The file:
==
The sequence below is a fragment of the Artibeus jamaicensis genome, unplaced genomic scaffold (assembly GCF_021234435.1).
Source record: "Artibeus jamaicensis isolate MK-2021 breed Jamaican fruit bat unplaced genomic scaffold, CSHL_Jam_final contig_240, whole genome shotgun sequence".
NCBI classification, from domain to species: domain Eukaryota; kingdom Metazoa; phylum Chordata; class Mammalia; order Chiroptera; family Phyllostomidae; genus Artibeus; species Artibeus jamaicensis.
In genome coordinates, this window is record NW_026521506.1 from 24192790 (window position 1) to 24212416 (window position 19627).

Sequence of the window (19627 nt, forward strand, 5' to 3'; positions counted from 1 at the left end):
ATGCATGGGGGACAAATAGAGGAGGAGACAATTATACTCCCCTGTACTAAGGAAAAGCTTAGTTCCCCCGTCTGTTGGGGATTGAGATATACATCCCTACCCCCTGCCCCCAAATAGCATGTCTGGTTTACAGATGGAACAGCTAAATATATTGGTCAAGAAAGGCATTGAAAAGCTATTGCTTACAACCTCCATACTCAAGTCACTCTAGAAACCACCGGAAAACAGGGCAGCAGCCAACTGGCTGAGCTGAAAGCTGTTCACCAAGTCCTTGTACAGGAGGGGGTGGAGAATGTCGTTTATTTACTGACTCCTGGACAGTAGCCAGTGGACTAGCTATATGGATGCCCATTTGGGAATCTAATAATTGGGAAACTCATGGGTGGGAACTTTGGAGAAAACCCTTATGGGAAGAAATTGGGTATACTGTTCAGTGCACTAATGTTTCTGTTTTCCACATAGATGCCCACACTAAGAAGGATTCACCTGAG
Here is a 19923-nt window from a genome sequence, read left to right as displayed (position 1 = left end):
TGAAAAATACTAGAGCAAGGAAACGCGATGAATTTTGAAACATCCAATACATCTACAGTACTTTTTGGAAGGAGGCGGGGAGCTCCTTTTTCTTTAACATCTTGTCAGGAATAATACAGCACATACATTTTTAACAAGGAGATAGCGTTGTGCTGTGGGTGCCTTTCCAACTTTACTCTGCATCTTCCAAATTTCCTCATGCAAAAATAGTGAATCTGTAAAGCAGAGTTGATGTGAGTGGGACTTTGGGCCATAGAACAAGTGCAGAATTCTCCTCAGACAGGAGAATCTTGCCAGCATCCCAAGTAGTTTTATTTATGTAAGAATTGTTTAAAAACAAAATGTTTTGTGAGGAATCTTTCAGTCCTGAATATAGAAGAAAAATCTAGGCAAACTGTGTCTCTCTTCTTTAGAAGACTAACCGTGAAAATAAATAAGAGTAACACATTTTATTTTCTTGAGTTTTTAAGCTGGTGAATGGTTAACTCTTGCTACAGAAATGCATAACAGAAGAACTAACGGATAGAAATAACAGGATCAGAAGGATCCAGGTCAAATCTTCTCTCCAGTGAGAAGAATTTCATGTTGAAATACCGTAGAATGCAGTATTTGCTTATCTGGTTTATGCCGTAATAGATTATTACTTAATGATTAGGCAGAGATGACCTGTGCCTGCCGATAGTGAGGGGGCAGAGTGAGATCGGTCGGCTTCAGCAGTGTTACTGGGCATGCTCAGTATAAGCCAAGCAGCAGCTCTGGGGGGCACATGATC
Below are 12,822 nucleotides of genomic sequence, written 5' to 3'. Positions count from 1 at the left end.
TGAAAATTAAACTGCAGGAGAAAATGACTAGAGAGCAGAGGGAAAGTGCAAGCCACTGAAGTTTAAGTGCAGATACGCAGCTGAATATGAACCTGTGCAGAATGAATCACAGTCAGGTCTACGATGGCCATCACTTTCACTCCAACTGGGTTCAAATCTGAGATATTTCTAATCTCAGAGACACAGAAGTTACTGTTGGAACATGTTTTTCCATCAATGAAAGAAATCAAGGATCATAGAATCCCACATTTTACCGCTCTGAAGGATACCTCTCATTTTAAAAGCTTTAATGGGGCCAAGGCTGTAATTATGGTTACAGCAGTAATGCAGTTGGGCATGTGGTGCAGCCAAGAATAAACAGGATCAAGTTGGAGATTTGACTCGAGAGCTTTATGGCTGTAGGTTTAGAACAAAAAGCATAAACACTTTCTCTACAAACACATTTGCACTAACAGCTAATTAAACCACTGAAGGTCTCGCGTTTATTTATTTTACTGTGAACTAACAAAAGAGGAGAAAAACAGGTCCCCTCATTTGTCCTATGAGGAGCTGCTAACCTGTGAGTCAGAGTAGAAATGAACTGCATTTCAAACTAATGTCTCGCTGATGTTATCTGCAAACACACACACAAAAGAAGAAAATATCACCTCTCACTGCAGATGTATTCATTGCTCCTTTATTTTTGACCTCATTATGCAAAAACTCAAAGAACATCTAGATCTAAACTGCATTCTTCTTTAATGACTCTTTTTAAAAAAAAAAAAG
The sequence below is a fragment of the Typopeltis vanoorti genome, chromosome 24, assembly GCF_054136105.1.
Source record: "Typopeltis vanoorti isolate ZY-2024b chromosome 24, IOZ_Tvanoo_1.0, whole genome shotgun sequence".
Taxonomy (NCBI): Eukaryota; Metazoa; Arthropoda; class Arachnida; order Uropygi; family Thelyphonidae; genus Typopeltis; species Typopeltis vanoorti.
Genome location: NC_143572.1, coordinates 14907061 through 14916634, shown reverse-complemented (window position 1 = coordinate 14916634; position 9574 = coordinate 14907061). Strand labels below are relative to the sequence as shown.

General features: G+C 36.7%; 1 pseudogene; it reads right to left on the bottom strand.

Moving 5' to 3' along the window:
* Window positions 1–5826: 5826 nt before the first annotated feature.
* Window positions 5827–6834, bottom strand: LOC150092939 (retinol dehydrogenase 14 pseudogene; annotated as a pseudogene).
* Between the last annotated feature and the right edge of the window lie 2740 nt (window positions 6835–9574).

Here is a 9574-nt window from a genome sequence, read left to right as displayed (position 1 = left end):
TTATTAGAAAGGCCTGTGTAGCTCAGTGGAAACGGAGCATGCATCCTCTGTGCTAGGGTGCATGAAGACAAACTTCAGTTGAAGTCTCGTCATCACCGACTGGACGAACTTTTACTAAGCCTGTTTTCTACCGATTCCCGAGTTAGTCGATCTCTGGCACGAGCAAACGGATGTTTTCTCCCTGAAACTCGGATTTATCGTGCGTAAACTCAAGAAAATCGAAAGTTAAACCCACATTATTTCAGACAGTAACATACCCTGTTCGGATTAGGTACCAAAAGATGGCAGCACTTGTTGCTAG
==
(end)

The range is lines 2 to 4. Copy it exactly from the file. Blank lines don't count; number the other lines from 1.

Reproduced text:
Source record: "Artibeus jamaicensis isolate MK-2021 breed Jamaican fruit bat unplaced genomic scaffold, CSHL_Jam_final contig_240, whole genome shotgun sequence".
NCBI classification, from domain to species: domain Eukaryota; kingdom Metazoa; phylum Chordata; class Mammalia; order Chiroptera; family Phyllostomidae; genus Artibeus; species Artibeus jamaicensis.
In genome coordinates, this window is record NW_026521506.1 from 24192790 (window position 1) to 24212416 (window position 19627).